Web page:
Genitourinary Infections

Genitourinary Infections is a topic covered in the Washington Manual of Medical Therapeutics.

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  • Urinary tract infections (UTIs) can be uncomplicated or complicated, depending on host factors and underlying conditions. Diagnostic and therapeutic approaches to adult genitourinary infections are determined by gender-specific anatomic differences, prior antimicrobial exposures, and the presence of catheters, stents, etc. Infections are primarily caused by Enterobacterales (E. coli, Proteus mirabilis, and K. pneumoniae) and Staphylococcus saprophyticus.
  • Workup includes urinalysis and microscopic examination of a fresh, unspun, clean-voided, or catheterized urine specimen. Pyuria (positive leukocyte esterase or ≥8 leukocytes per high-power field) or bacteriuria (positive nitrites or ≥1 organism per oil immersion field) suggests active infection if compatible symptoms are present. A high number of epithelial cells indicate an inadequate sample. A urine Gram stain can be helpful in guiding initial antimicrobial choices. Quantitative culture often yields >105 bacteria colony-forming units (CFU)/mL, but colony counts as low as 102–104 bacteria/mL may indicate infection in women with acute dysuria.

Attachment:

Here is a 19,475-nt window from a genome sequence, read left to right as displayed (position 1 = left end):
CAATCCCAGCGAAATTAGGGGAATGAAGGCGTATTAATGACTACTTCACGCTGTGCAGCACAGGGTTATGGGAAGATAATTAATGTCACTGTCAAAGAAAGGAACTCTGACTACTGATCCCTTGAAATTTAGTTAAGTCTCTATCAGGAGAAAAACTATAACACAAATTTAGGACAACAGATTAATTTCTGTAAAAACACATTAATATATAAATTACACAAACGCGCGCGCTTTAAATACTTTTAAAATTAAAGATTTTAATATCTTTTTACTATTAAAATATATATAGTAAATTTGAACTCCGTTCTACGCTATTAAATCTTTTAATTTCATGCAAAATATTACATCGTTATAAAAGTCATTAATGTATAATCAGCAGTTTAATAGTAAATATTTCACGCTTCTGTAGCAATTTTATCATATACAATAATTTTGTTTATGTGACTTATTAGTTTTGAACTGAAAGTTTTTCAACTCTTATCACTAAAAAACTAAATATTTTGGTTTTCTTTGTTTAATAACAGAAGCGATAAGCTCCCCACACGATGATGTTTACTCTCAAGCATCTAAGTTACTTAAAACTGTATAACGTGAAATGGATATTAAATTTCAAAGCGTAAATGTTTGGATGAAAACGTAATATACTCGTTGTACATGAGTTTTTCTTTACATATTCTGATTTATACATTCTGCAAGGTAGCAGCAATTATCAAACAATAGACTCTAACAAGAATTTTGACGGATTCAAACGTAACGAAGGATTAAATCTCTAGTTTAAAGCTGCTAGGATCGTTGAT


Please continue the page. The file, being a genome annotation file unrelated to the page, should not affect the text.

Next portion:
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  • Urinary tract infections (UTIs) can be uncomplicated or complicated, depending on host factors and underlying conditions. Diagnostic and therapeutic approaches to adult genitourinary infections are determined by gender-specific anatomic differences, prior antimicrobial exposures, and the presence of catheters, stents, etc. Infections are primarily caused by Enterobacterales (E. coli, Proteus mirabilis, and K. pneumoniae) and Staphylococcus saprophyticus.
  • Workup includes urinalysis and microscopic examination of a fresh, unspun, clean-voided, or catheterized urine specimen. Pyuria (positive leukocyte esterase or ≥8 leukocytes per high-power field) or bacteriuria (positive nitrites or ≥1 organism per oil immersion field) suggests active infection if compatible symptoms are present. A high number of epithelial cells indicate an inadequate sample. A urine Gram stain can be helpful in guiding initial antimicrobial choices. Quantitative culture often yields >105 bacteria colony-forming units (CFU)/mL, but colony counts as low as 102–104 bacteria/mL may indicate infection in women with acute dysuria.

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